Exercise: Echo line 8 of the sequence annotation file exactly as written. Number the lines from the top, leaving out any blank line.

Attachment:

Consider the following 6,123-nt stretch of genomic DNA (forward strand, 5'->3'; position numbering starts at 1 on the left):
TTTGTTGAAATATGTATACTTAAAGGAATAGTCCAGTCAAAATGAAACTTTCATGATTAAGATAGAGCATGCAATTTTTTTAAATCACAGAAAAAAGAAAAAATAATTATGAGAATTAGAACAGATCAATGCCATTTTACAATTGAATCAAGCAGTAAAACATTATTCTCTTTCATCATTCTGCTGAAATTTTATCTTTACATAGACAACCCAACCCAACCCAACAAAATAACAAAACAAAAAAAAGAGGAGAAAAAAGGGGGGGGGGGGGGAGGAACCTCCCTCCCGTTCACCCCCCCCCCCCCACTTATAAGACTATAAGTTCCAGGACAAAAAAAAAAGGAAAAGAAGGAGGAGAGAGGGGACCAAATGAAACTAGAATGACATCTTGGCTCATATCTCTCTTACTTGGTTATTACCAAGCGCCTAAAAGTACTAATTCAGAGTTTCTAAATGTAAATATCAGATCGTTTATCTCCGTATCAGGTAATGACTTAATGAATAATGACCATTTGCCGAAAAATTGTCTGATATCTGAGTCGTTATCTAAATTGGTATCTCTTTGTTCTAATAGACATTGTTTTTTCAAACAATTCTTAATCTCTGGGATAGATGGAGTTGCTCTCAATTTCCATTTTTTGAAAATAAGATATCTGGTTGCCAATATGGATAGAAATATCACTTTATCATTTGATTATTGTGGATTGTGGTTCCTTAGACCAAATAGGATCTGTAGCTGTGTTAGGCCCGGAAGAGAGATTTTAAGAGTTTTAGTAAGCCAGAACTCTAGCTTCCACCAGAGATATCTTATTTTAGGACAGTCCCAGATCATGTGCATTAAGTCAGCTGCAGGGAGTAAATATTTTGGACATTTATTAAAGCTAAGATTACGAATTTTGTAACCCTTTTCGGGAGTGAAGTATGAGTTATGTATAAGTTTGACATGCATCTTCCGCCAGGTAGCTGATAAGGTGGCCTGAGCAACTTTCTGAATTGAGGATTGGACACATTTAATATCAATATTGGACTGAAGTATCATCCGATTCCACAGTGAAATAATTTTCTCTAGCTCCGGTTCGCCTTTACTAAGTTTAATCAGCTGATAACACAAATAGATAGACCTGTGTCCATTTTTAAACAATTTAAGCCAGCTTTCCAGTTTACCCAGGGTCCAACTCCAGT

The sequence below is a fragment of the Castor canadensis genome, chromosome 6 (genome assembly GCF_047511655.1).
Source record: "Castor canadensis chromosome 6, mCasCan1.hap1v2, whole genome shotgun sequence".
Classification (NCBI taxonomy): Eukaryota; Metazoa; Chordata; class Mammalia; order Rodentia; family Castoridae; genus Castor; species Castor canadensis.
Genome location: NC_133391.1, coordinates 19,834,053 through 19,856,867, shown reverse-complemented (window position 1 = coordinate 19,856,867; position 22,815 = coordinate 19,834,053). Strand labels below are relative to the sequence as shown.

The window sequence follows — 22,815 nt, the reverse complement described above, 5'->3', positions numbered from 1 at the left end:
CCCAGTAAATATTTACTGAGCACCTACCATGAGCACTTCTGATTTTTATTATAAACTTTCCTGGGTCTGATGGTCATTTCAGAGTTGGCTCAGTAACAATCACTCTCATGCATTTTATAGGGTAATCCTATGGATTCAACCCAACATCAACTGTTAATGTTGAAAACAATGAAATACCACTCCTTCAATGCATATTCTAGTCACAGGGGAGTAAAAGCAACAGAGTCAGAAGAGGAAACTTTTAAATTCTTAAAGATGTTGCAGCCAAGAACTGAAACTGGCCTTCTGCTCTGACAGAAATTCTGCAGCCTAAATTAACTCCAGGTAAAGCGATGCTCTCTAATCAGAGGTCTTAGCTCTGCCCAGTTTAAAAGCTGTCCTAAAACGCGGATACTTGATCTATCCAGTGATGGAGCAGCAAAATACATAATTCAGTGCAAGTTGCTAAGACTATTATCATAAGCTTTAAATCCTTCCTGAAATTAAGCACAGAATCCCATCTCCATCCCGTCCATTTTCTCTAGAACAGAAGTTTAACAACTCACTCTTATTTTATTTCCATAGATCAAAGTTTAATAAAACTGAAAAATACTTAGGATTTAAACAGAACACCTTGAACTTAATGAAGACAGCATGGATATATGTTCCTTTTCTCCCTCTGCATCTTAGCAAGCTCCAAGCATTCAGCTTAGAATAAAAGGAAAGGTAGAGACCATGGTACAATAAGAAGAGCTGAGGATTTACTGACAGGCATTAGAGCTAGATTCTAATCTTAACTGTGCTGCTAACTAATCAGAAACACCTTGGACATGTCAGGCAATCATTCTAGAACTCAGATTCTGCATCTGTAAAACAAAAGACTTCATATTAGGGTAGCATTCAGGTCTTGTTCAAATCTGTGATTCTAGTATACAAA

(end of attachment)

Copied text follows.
CCCAGTAAATATTTACTGAGCACCTACCATGAGCACTTCTGATTTTTATTATAAACTTTCCTGGGTCTGATGGTCATTTCAGAGTTGGCTCAGTAACAATCACTCTCATGCATTTTATAGGGTAATCCTATGGATTCAACCCAACATCAACTGTTAATGTTGAAAACAATGAAATACCACTCCTTCAATGCATATTCTAGTCACAGGGGAGTAAAAGCAACAGAGTCAGAAGAGGAAACTTTTAAATTCTTAAAGATGTTGCAGCCAAGAACTGAAACTGGCCTTCTGCTCTGACAGAAATTCTGCAGCCTAAATTAACTCCAGGTAAAGCGATGCTCTCTAATCAGAGGTCTTAGCTCTGCCCAGTTTAAAAGCTGTCCTAAAACGCGGATACTTGATCTATCCAGTGATGGAGCAGCAAAATACATAATTCAGTGCAAGTTGCTAAGACTATTATCATAAGCTTTAAATCCTTCCTGAAATTAAGCACAGAATCCCATCTCCATCCCGTCCATTTTCTCTAGAACAGAAGTTTAACAACTCACTCTTATTTTATTTCCATAGATCAAAGTTTAATAAAACTGAAAAATACTTAGGATTTAAACAGAACACCTTGAACTTAATGAAGACAGCATGGATATATGTTCCTTTTCTCCCTCTGCATCTTAGCAAGCTCCAAGCATTCAGCTTAGAATAAAAGGAAAGGTAGAGACCATGGTACAATAAGAAGAGCTGAGGATTTACTGACAGGCATTAGAGCTAGATTCTAATCTTAACTGTGCTGCTAACTAATCAGAAACACCTTGGACATGTCAGGCAATCATTCTAGAACTCAGATTCTGCATCTGTAAAACAAAAGACTTCATATTAGGGTAGCATTCAGGTCTTGTTCAAATCTGTGATTCTAGTATACAAA